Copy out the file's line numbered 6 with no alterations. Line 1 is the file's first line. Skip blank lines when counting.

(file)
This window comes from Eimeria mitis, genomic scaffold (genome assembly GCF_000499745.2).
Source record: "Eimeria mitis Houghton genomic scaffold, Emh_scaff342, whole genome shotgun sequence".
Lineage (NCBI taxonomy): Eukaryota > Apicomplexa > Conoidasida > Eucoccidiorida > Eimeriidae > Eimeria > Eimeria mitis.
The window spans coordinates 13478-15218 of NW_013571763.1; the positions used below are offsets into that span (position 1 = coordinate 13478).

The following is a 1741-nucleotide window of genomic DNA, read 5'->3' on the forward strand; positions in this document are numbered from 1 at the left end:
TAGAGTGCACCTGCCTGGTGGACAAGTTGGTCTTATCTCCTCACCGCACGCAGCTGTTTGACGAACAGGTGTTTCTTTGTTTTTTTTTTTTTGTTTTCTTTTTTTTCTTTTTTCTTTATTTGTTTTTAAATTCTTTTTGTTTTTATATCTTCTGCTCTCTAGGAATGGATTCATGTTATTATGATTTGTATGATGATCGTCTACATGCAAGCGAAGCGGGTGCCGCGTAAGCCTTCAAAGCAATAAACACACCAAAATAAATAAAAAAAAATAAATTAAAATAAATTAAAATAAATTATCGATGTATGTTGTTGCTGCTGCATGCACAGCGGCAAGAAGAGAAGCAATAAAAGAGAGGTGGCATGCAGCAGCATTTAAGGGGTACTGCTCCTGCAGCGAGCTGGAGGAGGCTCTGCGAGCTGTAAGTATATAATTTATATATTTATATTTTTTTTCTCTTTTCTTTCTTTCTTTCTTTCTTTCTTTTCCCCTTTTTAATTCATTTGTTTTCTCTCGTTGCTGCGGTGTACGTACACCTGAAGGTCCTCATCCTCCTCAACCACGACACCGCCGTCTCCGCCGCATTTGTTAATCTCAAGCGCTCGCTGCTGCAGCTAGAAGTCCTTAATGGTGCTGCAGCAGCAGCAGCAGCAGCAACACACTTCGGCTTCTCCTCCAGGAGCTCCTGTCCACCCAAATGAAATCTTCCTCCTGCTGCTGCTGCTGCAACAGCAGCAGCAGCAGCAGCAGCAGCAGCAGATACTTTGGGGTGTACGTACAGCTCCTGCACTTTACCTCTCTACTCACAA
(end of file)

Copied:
TAGAGTGCACCTGCCTGGTGGACAAGTTGGTCTTATCTCCTCACCGCACGCAGCTGTTTGACGAACAGGTGTTTCTTTGTTTTTTTTTTTTTGTTTTCTTTTTTTTCTTTTTTCTTTATTTGTTTTTAAATTCTTTTTGTTTTTATATCTTCTGCTCTCTAGGAATGGATTCATGTTATTATGATTTGTATGATGATCGTCTACATGCAAGCGAAGCGGGTGCCGCGTAAGCCTTCAAAGCAATAAACACACCAAAATAAATAAAAAAAAATAAATTAAAATAAATTAAAATAAATTATCGATGTATGTTGTTGCTGCTGCATGCACAGCGGCAAGAAGAGAAGCAATAAAAGAGAGGTGGCATGCAGCAGCATTTAAGGGGTACTGCTCCTGCAGCGAGCTGGAGGAGGCTCTGCGAGCTGTAAGTATATAATTTATATATTTATATTTTTTTTCTCTTTTCTTTCTTTCTTTCTTTCTTTCTTTTCCCCTTTTTAATTCATTTGTTTTCTCTCGTTGCTGCGGTGTACGTACACCTGAAGGTCCTCATCCTCCTCAACCACGACACCGCCGTCTCCGCCGCATTTGTTAATCTCAAGCGCTCGCTGCTGCAGCTAGAAGTCCTTAATGGTGCTGCAGCAGCAGCAGCAGCAGCAACACACTTCGGCTTCTCCTCCAGGAGCTCCTGTCCACCCAAATGAAATCTTCCTCCTGCTGCTGCTGCTGCAACAGCAGCAGCAGCAGCAGCAGCAGCAGCAGATACTTTGGGGTGTACGTACAGCTCCTGCACTTTACCTCTCTACTCACAA